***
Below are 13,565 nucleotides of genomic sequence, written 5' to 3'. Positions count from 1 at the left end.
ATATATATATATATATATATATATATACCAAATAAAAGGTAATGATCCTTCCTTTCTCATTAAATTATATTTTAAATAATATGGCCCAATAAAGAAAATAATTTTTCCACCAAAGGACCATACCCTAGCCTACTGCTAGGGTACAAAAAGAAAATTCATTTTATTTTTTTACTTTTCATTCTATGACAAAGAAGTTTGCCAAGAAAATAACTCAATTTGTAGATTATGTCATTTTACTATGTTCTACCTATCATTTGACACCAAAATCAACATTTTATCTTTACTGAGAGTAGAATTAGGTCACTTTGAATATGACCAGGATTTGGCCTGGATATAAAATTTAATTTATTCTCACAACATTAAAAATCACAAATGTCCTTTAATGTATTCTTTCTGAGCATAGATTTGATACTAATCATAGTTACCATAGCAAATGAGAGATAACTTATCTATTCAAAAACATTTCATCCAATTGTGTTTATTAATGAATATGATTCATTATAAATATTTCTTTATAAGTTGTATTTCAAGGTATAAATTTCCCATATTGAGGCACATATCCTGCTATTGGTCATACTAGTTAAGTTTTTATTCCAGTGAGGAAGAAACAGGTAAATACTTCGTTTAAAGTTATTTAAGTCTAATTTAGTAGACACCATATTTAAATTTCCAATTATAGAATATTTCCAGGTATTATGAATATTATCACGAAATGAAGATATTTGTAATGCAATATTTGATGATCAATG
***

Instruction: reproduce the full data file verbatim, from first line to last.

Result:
Below are 13,565 nucleotides of genomic sequence, written 5' to 3'. Positions count from 1 at the left end.
ATATATATATATATATATATATATATACCAAATAAAAGGTAATGATCCTTCCTTTCTCATTAAATTATATTTTAAATAATATGGCCCAATAAAGAAAATAATTTTTCCACCAAAGGACCATACCCTAGCCTACTGCTAGGGTACAAAAAGAAAATTCATTTTATTTTTTTACTTTTCATTCTATGACAAAGAAGTTTGCCAAGAAAATAACTCAATTTGTAGATTATGTCATTTTACTATGTTCTACCTATCATTTGACACCAAAATCAACATTTTATCTTTACTGAGAGTAGAATTAGGTCACTTTGAATATGACCAGGATTTGGCCTGGATATAAAATTTAATTTATTCTCACAACATTAAAAATCACAAATGTCCTTTAATGTATTCTTTCTGAGCATAGATTTGATACTAATCATAGTTACCATAGCAAATGAGAGATAACTTATCTATTCAAAAACATTTCATCCAATTGTGTTTATTAATGAATATGATTCATTATAAATATTTCTTTATAAGTTGTATTTCAAGGTATAAATTTCCCATATTGAGGCACATATCCTGCTATTGGTCATACTAGTTAAGTTTTTATTCCAGTGAGGAAGAAACAGGTAAATACTTCGTTTAAAGTTATTTAAGTCTAATTTAGTAGACACCATATTTAAATTTCCAATTATAGAATATTTCCAGGTATTATGAATATTATCACGAAATGAAGATATTTGTAATGCAATATTTGATGATCAATG